By Ron Kampeas
What a year 2019 has been for, well, everyone, but especially for watchers of Jewish politics — and Jews in politics.Two elections in Israel (with a third to come), three Jewish
candidates running for the Democratic presidential nomination (Bernie Sanders, Marianne Williamson and Michael Bloomberg) and two of Jewish heritage (Tom Steyer and Michael Bennet). Not to mention the too many to mention other Jewish connections among the candidates: Joe Biden’s three adult children have all married Jews; Kamala Harris’s husband is Jewish; Beto O’Rourke’s father-in-law is Jewish; Cory Booker is conversant with Torah; it goes on. Here’s our roundup of the candidates’ Jewish connections and positions.
(Weirdest Jewy presidential candidate coincidence ever: Biden has confessed to wanting to date his daughter-in-law Hallie’s mother when they were teenagers; O’Rourke’s father-in-law, William Sanders, actually went on a date with O’Rourke’s mother.)
President Donald Trump has his own Jewish connections, of course: His daughter Ivanka and her husband, Jared Kushner, are both senior advisers, and his most trusted Middle East hands — ambassador to Israel David Friedman, top negotiator Jason Greenblatt, and
Greenblatt’s successor, Avi Berkowitz — all are Jewish.
As he did in 2017 (recognizing Jerusalem as Israel’s capital) and in 2018 (walking away from the Iran nuclear deal), Trump continued to advance major changes to Middle
East policy in 2019. He recognized the Golan Heights as sovereign Israel territory and abandoned America’s Kurdish allies in Syria. He and his aides also continued to tussle with critics who said Trump’s nativism has empowered white nationalists and anti-Semites.
There was also the emergence of two supergroups of freshmen female lawmakers at opposing ends of the Democratic spectrum:
*The squad, consisting of Reps. Alexandria Ocasio-Cortez of New York, Rashida Tlaib of Michigan, Ilhan Omar of Minnesota and Ayanna Pressley of Massachusetts, made headlines when Tlaib and Omar seemed to insinuate in statements that Jews wield excessive power. Both also back the boycott Israel movement. (Omar has apologized for some of her statements and both have denied anti-Semitic intent.) Trump weaponized the Squad to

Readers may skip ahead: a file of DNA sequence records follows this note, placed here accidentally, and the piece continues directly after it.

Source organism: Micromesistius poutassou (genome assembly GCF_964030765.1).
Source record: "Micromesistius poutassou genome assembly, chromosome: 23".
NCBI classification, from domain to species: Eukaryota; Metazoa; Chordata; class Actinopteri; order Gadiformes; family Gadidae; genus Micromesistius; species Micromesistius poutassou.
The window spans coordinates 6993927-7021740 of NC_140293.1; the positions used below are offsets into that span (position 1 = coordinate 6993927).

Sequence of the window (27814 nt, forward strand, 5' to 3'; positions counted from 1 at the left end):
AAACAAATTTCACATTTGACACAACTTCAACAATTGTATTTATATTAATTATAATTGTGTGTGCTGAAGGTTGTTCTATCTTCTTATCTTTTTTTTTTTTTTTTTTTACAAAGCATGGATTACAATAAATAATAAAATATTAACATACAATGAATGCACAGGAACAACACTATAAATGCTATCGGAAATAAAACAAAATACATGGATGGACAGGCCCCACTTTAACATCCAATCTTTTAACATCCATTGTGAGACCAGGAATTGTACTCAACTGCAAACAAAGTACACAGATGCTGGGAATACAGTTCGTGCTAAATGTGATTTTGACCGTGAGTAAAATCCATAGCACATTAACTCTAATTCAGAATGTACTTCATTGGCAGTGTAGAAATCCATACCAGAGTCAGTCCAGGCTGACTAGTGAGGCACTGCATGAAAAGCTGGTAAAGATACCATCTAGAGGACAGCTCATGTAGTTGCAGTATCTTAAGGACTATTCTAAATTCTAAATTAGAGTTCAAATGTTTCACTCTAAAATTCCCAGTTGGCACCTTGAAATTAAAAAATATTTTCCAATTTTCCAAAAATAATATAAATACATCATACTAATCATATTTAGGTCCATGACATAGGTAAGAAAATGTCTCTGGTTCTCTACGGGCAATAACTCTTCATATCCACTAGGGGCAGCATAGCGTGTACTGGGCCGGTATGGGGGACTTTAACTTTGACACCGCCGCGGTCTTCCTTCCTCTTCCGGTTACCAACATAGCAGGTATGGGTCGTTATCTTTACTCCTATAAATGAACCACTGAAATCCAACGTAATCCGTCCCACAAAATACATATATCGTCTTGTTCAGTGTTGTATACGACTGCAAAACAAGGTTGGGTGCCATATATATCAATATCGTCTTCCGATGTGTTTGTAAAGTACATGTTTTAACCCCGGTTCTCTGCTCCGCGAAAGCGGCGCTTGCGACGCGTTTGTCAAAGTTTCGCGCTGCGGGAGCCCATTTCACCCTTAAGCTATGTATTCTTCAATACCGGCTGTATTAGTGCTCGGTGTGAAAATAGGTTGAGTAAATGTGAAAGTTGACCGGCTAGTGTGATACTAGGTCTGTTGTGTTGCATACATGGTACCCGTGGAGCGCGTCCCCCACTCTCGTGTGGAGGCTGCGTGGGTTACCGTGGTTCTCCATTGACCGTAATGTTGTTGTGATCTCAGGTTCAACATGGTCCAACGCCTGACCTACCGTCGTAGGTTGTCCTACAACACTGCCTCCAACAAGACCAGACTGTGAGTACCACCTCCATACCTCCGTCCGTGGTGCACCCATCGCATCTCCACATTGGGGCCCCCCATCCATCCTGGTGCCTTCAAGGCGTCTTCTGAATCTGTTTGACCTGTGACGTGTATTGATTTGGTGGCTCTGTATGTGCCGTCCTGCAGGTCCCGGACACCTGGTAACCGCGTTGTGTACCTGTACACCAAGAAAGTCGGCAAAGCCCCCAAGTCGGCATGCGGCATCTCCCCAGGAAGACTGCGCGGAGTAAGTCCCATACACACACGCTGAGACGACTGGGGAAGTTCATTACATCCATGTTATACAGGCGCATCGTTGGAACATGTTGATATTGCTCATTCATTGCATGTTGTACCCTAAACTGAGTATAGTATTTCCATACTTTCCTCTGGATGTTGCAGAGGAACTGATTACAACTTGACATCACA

depict the entire party as radical and anti-Semitic, although the four have a nuanced range of opinions on a variety of subjects, including Israel. (Their final squad-y act, however, did have to do with Israel: for a variety of reasons, they were the only four Democrats who voted no on a resolution that endorsed the two-state outcome as well as defense assistance for Israel).
*The badass caucus, five moderate Democrats with national security backgrounds from swing districts, come from the party’s opposite flank. They made headlines with an op-ed they co-wrote in September backing an impeachment inquiry because of revelations that Trump pressured Ukraine to investigate Biden. This hechsher from Democrats who could lose their jobs for saying Trump should lose his was critical to advancing impeachment,
which passed largely along party lines this month. Two of the badasses, Elaine Luria of Virginia and Elissa Slotkin of Michigan, are Jewish. A third, Chrissy Houlahan, says the experiences of her Holocaust survivor father helped drive her into the military and then into Congress. (The other two are Mikie Sherrill of New Jersey and Abigail Spanberger of Virginia.)
So it’s been a crazy year, and now we’re all ready to relax… as if!
—JTA News and Features